Argentina unions protest demanding salary hike

Argentina unions protest against President Fernandez, demand boost in pay, curb on inflation

Associated Press
Argentina unions protest demanding salary hike
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People demonstrate during a protest in Plaza de Mayo main square in Buenos Aires, Argentina, Wednesday, Dec. 19, 2012. Thousands of people crowded the square in front of the presidential palace to demand salary hikes and a solution to spiraling inflation. The sign reads in Spanish "for a Christmas without hungry." (AP Photo/Eduardo Di Baia)

BUENOS AIRES, Argentina (AP) -- Argentine President Cristina Fernandez faced another protest Wednesday led by a union boss who used to be one of her most loyal supporters.

Thousands of people marched from the capital's iconic obelisk to the Plaza de Mayo main square in front of the presidential palace demanding pay raises and a solution to Argentina's spiraling inflation.

The demonstration was called by Hugo Moyano, the head of the powerful General Labor Confederation union. He was once a close ally of Fernandez and her late husband, former President Nestor Kirchner, and his support helped Fernandez win re-election.

"Let the (president) take care of inflation eating up our salaries and the insecurity that is affecting all Argentines," Moyano told a cheering crowd of union members who set off fireworks, banged on drums and waved Argentine flags.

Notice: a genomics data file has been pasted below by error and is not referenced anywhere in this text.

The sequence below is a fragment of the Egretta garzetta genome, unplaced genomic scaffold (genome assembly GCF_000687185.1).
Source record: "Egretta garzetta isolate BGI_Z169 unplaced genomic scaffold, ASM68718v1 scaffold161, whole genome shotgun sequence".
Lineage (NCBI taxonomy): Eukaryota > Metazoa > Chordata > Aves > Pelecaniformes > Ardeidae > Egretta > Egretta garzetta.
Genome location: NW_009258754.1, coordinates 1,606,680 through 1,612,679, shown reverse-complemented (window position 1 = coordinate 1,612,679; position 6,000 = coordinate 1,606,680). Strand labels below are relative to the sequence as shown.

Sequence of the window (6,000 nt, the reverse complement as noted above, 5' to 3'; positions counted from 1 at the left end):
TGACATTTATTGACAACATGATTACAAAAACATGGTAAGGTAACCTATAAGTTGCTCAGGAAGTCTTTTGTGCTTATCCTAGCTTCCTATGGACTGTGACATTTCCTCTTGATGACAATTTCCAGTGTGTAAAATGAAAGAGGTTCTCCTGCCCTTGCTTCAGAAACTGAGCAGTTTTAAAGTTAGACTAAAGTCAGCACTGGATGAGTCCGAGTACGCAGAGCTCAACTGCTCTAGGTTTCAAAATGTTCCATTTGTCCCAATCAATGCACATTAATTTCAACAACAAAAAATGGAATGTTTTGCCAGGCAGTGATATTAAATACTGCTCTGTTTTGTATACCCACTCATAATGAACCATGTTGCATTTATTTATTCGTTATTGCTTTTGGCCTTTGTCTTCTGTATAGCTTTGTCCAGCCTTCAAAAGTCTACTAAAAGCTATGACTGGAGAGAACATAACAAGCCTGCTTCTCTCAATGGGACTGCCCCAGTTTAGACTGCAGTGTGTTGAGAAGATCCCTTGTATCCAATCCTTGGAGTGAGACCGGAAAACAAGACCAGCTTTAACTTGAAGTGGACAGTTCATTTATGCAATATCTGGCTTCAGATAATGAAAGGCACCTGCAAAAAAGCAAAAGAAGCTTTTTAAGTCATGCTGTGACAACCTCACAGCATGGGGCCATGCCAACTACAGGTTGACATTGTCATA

Most union workers won pay hikes of 25 percent or more this year, in line with what private analysts say is Argentina's true annual inflation rate. The government's widely discredited inflation index puts the annual rate at a much lower 10 percent.

The pay increase put most union members over the threshold to begin paying income tax, something many lower-paid workers never had to do before.

For a single worker, income tax begins at an annual salary of about $15,600. The initial rate is 35 percent, and the new income-tax paying workers are seeing about a fourth of their take-home earnings go to the state.

Moyano and some other union leaders broke away from Fernandez this year as she tried to tame the demands of a now-divided labor movement by supporting a rival slate in union elections.

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